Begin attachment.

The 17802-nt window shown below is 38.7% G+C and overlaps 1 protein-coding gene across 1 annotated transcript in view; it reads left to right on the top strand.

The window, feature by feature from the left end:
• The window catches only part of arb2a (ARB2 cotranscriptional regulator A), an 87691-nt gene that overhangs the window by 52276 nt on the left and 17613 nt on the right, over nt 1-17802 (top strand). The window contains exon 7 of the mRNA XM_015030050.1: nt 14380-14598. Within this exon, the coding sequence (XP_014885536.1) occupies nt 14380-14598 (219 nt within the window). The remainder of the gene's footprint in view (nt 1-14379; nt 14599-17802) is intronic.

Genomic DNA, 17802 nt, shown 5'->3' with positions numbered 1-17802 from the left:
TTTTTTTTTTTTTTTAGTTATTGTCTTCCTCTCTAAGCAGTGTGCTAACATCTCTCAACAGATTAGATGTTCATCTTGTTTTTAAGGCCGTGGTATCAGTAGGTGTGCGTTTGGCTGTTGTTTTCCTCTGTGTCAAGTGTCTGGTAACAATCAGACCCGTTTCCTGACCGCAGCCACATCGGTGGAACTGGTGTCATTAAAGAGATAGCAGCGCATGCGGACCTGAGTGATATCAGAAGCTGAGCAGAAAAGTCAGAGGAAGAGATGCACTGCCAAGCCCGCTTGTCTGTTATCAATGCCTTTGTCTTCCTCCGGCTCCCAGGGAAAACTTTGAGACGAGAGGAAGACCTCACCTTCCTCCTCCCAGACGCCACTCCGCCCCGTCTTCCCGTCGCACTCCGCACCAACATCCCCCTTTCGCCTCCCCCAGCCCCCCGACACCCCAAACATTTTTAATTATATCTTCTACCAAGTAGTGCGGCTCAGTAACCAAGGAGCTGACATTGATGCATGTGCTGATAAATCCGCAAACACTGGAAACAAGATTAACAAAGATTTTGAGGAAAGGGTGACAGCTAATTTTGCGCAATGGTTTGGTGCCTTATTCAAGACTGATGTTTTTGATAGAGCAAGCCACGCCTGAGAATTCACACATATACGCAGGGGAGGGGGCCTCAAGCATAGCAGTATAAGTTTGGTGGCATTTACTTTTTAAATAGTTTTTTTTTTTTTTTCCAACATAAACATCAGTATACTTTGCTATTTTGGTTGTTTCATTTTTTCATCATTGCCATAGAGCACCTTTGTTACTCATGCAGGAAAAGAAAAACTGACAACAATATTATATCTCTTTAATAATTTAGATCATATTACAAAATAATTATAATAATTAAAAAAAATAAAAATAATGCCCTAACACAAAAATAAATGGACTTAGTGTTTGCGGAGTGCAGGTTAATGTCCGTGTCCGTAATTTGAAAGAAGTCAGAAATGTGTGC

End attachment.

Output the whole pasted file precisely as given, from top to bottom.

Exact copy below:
The 17802-nt window shown below is 38.7% G+C and overlaps 1 protein-coding gene across 1 annotated transcript in view; it reads left to right on the top strand.

The window, feature by feature from the left end:
• The window catches only part of arb2a (ARB2 cotranscriptional regulator A), an 87691-nt gene that overhangs the window by 52276 nt on the left and 17613 nt on the right, over nt 1-17802 (top strand). The window contains exon 7 of the mRNA XM_015030050.1: nt 14380-14598. Within this exon, the coding sequence (XP_014885536.1) occupies nt 14380-14598 (219 nt within the window). The remainder of the gene's footprint in view (nt 1-14379; nt 14599-17802) is intronic.

Genomic DNA, 17802 nt, shown 5'->3' with positions numbered 1-17802 from the left:
TTTTTTTTTTTTTTTAGTTATTGTCTTCCTCTCTAAGCAGTGTGCTAACATCTCTCAACAGATTAGATGTTCATCTTGTTTTTAAGGCCGTGGTATCAGTAGGTGTGCGTTTGGCTGTTGTTTTCCTCTGTGTCAAGTGTCTGGTAACAATCAGACCCGTTTCCTGACCGCAGCCACATCGGTGGAACTGGTGTCATTAAAGAGATAGCAGCGCATGCGGACCTGAGTGATATCAGAAGCTGAGCAGAAAAGTCAGAGGAAGAGATGCACTGCCAAGCCCGCTTGTCTGTTATCAATGCCTTTGTCTTCCTCCGGCTCCCAGGGAAAACTTTGAGACGAGAGGAAGACCTCACCTTCCTCCTCCCAGACGCCACTCCGCCCCGTCTTCCCGTCGCACTCCGCACCAACATCCCCCTTTCGCCTCCCCCAGCCCCCCGACACCCCAAACATTTTTAATTATATCTTCTACCAAGTAGTGCGGCTCAGTAACCAAGGAGCTGACATTGATGCATGTGCTGATAAATCCGCAAACACTGGAAACAAGATTAACAAAGATTTTGAGGAAAGGGTGACAGCTAATTTTGCGCAATGGTTTGGTGCCTTATTCAAGACTGATGTTTTTGATAGAGCAAGCCACGCCTGAGAATTCACACATATACGCAGGGGAGGGGGCCTCAAGCATAGCAGTATAAGTTTGGTGGCATTTACTTTTTAAATAGTTTTTTTTTTTTTTTCCAACATAAACATCAGTATACTTTGCTATTTTGGTTGTTTCATTTTTTCATCATTGCCATAGAGCACCTTTGTTACTCATGCAGGAAAAGAAAAACTGACAACAATATTATATCTCTTTAATAATTTAGATCATATTACAAAATAATTATAATAATTAAAAAAAATAAAAATAATGCCCTAACACAAAAATAAATGGACTTAGTGTTTGCGGAGTGCAGGTTAATGTCCGTGTCCGTAATTTGAAAGAAGTCAGAAATGTGTGC